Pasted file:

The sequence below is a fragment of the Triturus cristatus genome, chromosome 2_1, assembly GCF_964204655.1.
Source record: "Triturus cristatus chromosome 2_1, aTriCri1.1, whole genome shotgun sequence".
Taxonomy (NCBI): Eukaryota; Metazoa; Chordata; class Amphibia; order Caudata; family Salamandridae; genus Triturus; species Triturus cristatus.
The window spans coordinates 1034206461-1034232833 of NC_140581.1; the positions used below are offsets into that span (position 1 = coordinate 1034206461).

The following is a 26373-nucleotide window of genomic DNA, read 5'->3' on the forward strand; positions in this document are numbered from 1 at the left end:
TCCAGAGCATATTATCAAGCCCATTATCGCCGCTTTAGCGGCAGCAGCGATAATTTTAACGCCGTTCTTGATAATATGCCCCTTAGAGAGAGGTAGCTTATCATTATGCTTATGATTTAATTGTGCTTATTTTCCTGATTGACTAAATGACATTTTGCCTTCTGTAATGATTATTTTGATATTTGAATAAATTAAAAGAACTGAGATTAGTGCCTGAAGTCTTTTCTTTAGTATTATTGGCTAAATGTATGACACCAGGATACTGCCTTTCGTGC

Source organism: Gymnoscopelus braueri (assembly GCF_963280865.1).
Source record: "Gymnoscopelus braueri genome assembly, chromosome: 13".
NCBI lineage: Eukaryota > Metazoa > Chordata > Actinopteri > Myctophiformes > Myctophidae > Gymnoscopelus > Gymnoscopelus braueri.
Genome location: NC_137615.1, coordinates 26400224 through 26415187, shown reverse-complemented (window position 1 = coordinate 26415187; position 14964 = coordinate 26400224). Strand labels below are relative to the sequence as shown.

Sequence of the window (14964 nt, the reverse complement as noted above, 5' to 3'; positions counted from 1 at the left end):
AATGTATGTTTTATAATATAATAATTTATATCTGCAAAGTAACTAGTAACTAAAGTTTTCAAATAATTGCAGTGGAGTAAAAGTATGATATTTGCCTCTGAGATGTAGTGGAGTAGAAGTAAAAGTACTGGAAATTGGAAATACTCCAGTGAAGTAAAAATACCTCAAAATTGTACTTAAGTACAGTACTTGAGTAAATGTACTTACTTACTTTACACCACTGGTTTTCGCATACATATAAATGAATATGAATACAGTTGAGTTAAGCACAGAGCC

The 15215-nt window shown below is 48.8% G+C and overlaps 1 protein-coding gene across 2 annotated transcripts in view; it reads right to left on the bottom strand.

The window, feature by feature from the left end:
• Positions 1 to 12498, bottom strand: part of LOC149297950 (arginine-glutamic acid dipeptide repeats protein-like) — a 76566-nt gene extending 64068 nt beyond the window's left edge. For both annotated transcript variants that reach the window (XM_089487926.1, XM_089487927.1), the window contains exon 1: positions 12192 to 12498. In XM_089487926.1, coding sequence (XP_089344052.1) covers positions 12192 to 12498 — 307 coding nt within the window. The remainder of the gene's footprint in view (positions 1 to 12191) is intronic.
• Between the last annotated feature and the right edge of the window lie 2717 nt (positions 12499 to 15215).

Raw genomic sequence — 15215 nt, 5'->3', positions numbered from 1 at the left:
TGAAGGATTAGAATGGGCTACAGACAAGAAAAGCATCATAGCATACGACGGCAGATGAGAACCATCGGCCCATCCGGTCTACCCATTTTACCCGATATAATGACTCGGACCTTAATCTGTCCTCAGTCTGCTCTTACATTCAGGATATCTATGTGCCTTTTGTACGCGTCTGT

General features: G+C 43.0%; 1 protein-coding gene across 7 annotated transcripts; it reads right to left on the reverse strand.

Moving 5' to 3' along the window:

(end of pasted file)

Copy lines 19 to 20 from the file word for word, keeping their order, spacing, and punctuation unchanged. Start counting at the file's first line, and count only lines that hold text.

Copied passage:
General features: G+C 43.0%; 1 protein-coding gene across 7 annotated transcripts; it reads right to left on the reverse strand.

Moving 5' to 3' along the window: